The breeder tank does not need elaborate accommodations but ideally would include a sponge filter instead of a traditional filter that might trap fry.
On average, 35-45 days after copulation, the mother will have up to 100 fry. The fry will look like smaller versions of their parents. You can feed them small pellets, broken pieces, or powdered spirulina.
The mother does not care for her young; the fry can be introduced to the main aquarium when they are too large to eat.
Interestingly enough, mother fish and the fry possibly have a symbiotic relationship where there is an exchange of fluids between the fry and the mom. This is not well understood and is mainly speculative.
Molly Disease is also known as livebearer disease or shimmies. Although not a disease per se, this ailment causes the fish to wiggle or swim erratically. The fish acts this way as a reaction to stress. To improve their condition, check your water quality and address any issues. If you do not recognize any problems with the water quality parameters, consider their tankmates or other environmental conditions as possible stressors for your fish.
Ich is a common freshwater parasite that appears when fish are stressed. Ich will display as white spots covering the body of your fish, particularly eyes and gills. If you recognize ich on one of your fish, remove them and place them in a quarantine aquarium immediately.
There are many different methods for curing ich. If only one fish displays ich, observe the others and monitor the water quality for any issues. Often ich presents itself when there are water quality issues, or a fish is particularly stressed.
Any parasite remover or herbtana can help treat the parasite. Dose appropriately and offer plenty of oxygen. Many aquarists suggest saltwater baths, but I disagree due to the additional stress undergone by the fish.
Velvet is similar to ich. It is a parasite that can affect most fish types. Fortunately, many fish have a natural immunity to it. Velvet will look similar to ich but it has a golden sheen to the dots found around their body.
Remove any infected fish to a quarantine aquarium. Raise the temperature a couple of degrees and add aquarium salt. Make sure no carbon or plants are present. Only put on lights for a couple of hours every day and use a copper treatment such as copper sulfate. Dose appropriately according to the instructions on your bottle. Copper treatments are ordinarily available at fish stores or online.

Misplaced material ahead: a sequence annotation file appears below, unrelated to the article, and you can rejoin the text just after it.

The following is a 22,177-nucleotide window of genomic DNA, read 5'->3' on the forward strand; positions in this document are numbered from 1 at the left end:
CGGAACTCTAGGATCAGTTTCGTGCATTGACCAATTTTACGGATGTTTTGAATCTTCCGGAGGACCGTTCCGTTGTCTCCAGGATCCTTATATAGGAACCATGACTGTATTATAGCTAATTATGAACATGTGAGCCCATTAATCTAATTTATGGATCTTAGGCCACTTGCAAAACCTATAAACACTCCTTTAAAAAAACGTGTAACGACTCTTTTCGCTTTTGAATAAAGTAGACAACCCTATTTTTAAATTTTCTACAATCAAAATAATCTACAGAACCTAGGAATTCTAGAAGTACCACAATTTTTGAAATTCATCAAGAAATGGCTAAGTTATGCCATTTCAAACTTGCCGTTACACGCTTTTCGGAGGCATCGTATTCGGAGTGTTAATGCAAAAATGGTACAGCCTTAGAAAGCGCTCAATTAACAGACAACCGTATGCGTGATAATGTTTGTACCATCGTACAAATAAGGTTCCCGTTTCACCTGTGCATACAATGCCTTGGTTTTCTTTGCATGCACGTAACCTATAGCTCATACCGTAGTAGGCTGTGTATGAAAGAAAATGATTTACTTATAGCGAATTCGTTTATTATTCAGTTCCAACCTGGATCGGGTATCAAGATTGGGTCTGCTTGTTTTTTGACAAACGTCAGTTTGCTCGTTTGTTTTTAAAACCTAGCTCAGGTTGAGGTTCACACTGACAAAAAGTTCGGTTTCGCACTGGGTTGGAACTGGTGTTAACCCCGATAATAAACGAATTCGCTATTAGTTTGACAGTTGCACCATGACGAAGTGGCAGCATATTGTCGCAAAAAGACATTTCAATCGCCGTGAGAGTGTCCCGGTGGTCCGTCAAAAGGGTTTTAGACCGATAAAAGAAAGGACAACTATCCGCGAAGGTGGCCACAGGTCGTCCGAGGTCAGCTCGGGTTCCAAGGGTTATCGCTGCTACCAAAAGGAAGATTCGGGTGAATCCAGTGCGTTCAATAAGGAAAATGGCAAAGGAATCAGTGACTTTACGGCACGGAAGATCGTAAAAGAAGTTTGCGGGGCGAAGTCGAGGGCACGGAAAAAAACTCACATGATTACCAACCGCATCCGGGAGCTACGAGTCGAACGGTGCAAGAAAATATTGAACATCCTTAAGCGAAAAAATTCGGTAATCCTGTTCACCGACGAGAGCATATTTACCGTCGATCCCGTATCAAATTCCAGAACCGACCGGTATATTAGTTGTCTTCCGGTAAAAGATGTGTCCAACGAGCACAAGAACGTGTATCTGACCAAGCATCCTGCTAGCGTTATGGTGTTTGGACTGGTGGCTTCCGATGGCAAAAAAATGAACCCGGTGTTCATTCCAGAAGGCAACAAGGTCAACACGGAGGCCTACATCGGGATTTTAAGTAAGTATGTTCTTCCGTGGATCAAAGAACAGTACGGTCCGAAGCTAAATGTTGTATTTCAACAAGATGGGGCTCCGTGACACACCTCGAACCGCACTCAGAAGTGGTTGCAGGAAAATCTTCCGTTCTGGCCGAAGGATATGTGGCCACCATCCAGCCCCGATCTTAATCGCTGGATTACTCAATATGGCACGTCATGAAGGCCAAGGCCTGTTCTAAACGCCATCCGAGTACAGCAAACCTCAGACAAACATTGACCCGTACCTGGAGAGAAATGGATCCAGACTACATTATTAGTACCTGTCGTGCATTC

Certain fish die when they come in contact with copper. Be careful to check that copper treatments are safe if there are other fish or invertebrates are in your aquarium. Most inverts (like shrimp) will die if their water is treated with copper.
There are a couple of different types of bloat. The one I’ve seen most commonly in Mollies involves an inability to control their swimming or a sort of trouble staying either up or down in the tank. A swollen belly usually accompanies this. There are many possible reasons for this behavior.
Treat the tank for bacterial and fungal infections. You can typically alternate these medications every other day. Do not offer any food to your fish for three days and then offer one unshelled pea at the end of the third day.
Sometimes bloat is a side-effect of overeating. It might seem like a bad idea to stop feeding your fish, but fish can go much longer than three days without food.
Bloat is often hard to treat and often results in the loss of your fish.
So, now you should know everything you need to know to properly care for your Molly fish. Which is a good thing, because a happy and healthy tank of Mollies is a true delight. Plus, you get to see babies be born and grow up.
I hope you’ve found this care guide helpful! Good luck and happy fishkeeping.